The Novelization of TV

This isn’t about a TV show being turned into a novel or the countless novels that are suddenly becoming TV programs this is about the changing way we consume entertainment. It used to be that you tuned into ABC, CBS, Fox, or NBC when 8:00 hit most weeknights and stayed in front of the television until 10:00 or 11:00 PM. Some people even stayed up to watch the nightly news after their stories.

Television programs ran for right around 26 episodes between Labor Day and Memorial Day with breaks for Christmas and Easter. Now they didn’t say those breaks were for Christmas and Easter, but they were just like the fish sandwiches all fast food restaurants are now advertising just happen to coincide with Lent. An unspoken but obvious thing.

Those 26 episodes were viewed weekly and were designed to take those months to complete. No one gave it much thought. There was little commitment to the TV programs you choose to watch and you might watch anywhere from five to twenty programs a week. Think about that. Could you imagine watching three hours of three different shows between the hours of 8:00 and 11:00 every weeknight right now.

Television shows were far more episodic back then too. Some of them had overarching storylines but most of the episodes were still monster of the week or standalone type episodes. Think of TV now. It is six to eight episodes with little or no filler and we consume one show at a time. We start on episode one and sometimes we binge it straight through in one night or we watch it over a series of eight days.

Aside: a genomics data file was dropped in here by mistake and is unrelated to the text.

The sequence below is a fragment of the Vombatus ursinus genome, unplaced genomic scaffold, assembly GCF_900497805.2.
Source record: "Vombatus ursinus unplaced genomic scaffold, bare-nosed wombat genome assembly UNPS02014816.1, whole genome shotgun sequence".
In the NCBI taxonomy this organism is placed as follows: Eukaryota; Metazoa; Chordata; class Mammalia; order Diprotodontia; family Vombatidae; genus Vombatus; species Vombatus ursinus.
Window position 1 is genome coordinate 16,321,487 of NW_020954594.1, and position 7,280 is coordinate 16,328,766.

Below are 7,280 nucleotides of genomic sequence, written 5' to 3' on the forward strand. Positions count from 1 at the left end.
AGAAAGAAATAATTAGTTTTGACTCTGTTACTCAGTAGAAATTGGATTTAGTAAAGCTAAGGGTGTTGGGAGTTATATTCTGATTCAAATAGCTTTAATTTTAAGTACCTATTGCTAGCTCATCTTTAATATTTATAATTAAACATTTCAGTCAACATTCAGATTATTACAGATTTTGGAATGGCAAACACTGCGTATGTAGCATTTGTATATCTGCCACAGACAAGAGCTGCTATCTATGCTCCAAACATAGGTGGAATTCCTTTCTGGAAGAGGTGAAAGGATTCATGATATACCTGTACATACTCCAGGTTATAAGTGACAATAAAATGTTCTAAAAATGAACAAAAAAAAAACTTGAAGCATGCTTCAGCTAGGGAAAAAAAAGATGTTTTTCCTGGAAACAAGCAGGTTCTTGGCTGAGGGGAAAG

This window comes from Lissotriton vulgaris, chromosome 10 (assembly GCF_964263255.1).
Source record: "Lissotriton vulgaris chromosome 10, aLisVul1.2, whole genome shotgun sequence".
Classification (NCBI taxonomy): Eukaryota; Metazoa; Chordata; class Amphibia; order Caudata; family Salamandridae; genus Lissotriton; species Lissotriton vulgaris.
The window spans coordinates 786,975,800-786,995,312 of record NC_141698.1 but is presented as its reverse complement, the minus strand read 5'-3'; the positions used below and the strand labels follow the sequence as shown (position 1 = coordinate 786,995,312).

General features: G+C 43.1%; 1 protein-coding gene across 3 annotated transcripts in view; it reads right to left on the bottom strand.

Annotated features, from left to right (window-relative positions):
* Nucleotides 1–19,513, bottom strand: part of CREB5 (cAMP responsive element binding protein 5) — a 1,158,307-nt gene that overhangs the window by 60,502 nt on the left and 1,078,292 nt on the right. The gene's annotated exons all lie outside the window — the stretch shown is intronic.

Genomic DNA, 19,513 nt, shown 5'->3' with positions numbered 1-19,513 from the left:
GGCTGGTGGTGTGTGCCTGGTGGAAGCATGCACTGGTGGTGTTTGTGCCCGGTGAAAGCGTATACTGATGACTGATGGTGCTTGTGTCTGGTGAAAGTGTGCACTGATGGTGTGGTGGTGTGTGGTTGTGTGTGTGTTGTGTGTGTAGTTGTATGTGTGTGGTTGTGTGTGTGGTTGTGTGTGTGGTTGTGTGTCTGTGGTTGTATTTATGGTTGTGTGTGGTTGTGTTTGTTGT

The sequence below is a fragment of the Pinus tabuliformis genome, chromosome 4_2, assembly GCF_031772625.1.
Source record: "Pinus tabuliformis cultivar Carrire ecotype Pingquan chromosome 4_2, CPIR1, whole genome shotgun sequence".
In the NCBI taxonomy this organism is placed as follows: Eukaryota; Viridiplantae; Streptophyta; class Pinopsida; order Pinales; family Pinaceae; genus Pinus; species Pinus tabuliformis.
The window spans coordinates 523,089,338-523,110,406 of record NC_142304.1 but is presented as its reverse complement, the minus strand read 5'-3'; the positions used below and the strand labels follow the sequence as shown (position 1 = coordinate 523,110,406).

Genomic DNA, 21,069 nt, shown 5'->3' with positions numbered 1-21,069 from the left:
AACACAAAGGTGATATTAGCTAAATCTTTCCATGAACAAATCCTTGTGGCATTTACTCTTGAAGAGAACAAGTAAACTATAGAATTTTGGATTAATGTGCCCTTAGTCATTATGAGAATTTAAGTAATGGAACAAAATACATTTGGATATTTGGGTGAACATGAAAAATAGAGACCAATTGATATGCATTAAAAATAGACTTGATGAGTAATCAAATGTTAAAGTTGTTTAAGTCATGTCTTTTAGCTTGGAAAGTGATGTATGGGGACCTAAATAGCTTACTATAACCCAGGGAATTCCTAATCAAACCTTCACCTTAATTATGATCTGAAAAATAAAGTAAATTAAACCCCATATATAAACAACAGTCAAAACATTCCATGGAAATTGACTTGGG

Some programs are still delivered weekly but nowhere close to the 26 episodes of a full season like we used to have. Television programs have become more like novels than television programs. Once we start we run right through and the episodes are the chapters. We start with chapter one and perhaps we can’t put it down and end the night with chapter eight or we enjoy it enough to pick it up and consume one or two chapters a day.

Television has become something different. There is a commitment to them. We look for television programs to offer us more than we used to. We used to tune into a television program because it was a weeknight at 8:00 PM. Now we tune in because it is something we are going to truly love. Something that we hope will give us cultural and emotional fulfillment.

Commitment and television are two things that shouldn’t go together. Because of streaming our television experiences are personalized to us. It is good in some ways but not in all. We are the ones choosing what we want to watch, where we want to watch it, and when it is convenient to do so. It used to be that the networks decided when and what we would watch and if we wanted to watch a television program it couldn’t be on our phone or computer. Television could only be watched on a television.

Lots has changed with the world and television is only part of it, but art is a reflection of the world including how we consume it. Art these days is all about the personal experience. There are more programs now than ever before and it is all on us to choose what we watch and when we watch it. At times it can be an overwhelming responsibility and it would be easier to sample four or five different programs and then continue tuning in for the one we liked most. It is almost too much responsibility having to decide what program to commit to for the eight episodes it will last.

This is far closer to how novels work than episodic television programs, and television programs weren’t meant to be novels. They were meant to be turn your brain off background noise instead of a social and emotional commitment. Perhaps Disney and HBO’s return to the weekly episodic format will bring some of that back but it would be nice to tune in and turn-off every now and then.

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